A woman born to older parents was formed in an atmosphere of quiet; an atmosphere where noise was offensive no matter whether it was generated by ten howling cats or a rock band. In such a home, loud speech or boisterous laughter was considered a form of assault at worst and on every occasion, unnecessary. These particular parents were “old school” even in the olden days. They were brought up in a world that has been long forgotten. They were raised by people whose hand-shake was as good as a contract. They were people whose word was more certain than gravity.
The parents lives had not been easy, but those tough times were a private matter. Their hearts were tender and easily hurt, although no-one would have ever guessed. Disappointments were endured with stoicism that would make the ancients proud. They had three daughters, seventeen years apart with many miscarriages and failed births, never marked by public statement but secured in a holy, intimate place. The father was an engineer who served in the Australian Army in New Guinea in the war. He was a man who could apply himself to any mechanical problem and make things work, in his own way. The mother was always on the job making life possible and comfortable in any circumstance. They were people of faith. They read the bible in the shower. They found community in their church. They encountered injustice believing in a higher judge. They were fair and honest in every matter, especially in small matters. They were people you could trust with your life or with one dollar.
The three daughters were taught and formed to be good women and good wives. The girls each became women whose quality of loyalty was that by which any human performance could be measured and the standard against which the word ‘loyalty’ can be used.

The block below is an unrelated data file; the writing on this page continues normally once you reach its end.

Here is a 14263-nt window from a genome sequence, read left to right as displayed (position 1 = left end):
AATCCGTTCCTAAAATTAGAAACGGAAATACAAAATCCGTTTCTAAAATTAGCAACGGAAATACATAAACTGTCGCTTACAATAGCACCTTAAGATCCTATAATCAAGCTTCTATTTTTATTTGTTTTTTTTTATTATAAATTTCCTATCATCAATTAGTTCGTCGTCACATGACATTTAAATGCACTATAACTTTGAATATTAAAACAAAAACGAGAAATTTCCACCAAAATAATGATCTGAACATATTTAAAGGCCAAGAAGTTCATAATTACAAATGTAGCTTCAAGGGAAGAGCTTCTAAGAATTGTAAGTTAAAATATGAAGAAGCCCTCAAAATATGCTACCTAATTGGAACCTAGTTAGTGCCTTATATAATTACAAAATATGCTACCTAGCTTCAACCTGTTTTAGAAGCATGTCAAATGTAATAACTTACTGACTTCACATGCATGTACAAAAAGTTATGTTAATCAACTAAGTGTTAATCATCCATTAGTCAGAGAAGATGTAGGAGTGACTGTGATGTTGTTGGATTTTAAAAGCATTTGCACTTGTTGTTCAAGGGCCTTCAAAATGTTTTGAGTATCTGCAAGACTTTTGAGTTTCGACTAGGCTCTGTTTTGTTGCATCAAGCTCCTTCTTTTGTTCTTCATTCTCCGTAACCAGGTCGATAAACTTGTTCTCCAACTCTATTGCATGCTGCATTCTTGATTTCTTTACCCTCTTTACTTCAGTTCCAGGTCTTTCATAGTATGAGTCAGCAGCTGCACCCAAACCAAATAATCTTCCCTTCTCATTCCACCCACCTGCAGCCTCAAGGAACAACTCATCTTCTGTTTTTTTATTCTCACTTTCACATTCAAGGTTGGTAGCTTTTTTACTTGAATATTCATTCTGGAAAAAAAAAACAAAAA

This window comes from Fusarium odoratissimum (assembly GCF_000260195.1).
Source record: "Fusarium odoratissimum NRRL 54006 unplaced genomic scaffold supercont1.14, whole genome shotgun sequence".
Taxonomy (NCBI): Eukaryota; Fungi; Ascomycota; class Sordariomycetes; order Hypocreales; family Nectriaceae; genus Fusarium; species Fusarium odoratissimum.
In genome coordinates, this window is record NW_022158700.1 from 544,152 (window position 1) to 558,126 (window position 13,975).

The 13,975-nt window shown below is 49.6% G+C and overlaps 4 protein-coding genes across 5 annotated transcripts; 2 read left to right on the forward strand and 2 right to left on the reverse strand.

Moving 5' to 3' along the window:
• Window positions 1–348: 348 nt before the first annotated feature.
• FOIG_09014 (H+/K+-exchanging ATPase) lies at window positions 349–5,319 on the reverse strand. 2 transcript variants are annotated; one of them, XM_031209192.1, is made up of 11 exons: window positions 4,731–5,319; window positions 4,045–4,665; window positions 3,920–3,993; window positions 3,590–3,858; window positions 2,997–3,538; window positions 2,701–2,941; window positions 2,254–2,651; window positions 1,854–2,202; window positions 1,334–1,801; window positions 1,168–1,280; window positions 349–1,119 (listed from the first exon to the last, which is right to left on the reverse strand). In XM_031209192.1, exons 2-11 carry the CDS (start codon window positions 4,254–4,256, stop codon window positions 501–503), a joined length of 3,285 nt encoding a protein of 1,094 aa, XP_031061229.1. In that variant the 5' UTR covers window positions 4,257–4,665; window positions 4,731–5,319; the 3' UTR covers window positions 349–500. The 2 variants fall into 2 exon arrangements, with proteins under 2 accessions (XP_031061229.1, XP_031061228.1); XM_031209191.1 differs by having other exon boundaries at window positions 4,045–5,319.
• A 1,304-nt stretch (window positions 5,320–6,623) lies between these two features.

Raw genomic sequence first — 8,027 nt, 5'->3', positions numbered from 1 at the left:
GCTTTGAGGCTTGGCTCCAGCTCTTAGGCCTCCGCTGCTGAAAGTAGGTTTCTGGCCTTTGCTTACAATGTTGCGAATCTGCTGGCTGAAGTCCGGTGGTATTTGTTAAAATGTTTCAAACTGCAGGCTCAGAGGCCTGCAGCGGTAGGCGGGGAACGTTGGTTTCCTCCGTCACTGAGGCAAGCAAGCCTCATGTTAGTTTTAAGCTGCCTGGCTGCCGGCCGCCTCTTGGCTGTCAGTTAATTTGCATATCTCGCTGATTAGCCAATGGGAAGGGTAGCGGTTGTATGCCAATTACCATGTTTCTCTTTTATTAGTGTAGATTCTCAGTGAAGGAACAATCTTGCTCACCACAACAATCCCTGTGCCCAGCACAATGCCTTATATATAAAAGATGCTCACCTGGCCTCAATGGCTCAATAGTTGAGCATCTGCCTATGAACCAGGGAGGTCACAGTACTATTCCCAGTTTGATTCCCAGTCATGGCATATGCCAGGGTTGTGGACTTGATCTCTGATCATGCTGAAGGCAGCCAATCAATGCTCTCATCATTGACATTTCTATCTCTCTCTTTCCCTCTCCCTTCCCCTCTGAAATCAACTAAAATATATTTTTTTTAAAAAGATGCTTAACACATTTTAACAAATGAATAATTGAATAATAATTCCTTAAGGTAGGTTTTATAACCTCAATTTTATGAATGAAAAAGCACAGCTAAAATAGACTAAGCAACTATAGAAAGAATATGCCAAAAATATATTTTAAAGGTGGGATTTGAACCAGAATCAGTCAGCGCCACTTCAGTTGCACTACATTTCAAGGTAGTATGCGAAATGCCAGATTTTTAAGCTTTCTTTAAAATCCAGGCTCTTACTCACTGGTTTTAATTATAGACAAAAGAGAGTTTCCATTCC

All three girls spent their lives working hard, doing all the practical things that enabled their husbands to shine in whatever field their efforts were directed. All three girls grew to be women who anticipated issues, solved problems and made the way smooth for their husbands and their children.
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With confronting honesty, loyalty that almost has teeth, an ability to work and do and be and lift and clean and act for the sake of those she loves, I’m so thankful to have married the youngest of these three daughters.
In this my second last note to the inner circle, I’m pushing my luck a bit to bring attention toward the one person I know who hates public focus more than any other. If it wasn’t for my wife Robyn, this Wayside adventure would never have begun. Robyn has done whatever it took to make me shine in the work that I love. At the end of these fourteen years, I could write all day about those to whom my heartfelt thanks is due but none is more deserving than this good woman. I’m sure that nothing higher can be said of anyone than, they are a good woman or a good man. Last year was a difficult year with health issues for us both, but this year our daughter Mandy has become engaged to be married to a wonderful bloke and now the 30th of June is so close, new beginnings and time free of other worries, is almost upon us.
One of our granddaughters asked me recently if I thought she was, “the goodest”. There is no doubt for me that her Grandma is the goodest person I’ve ever met. To Robyn, my rock and my hiding place, my deepest, highest, widest thanks.
And, thank you for being part of this inner circle,
Rev Graham Long
Pastor & CEO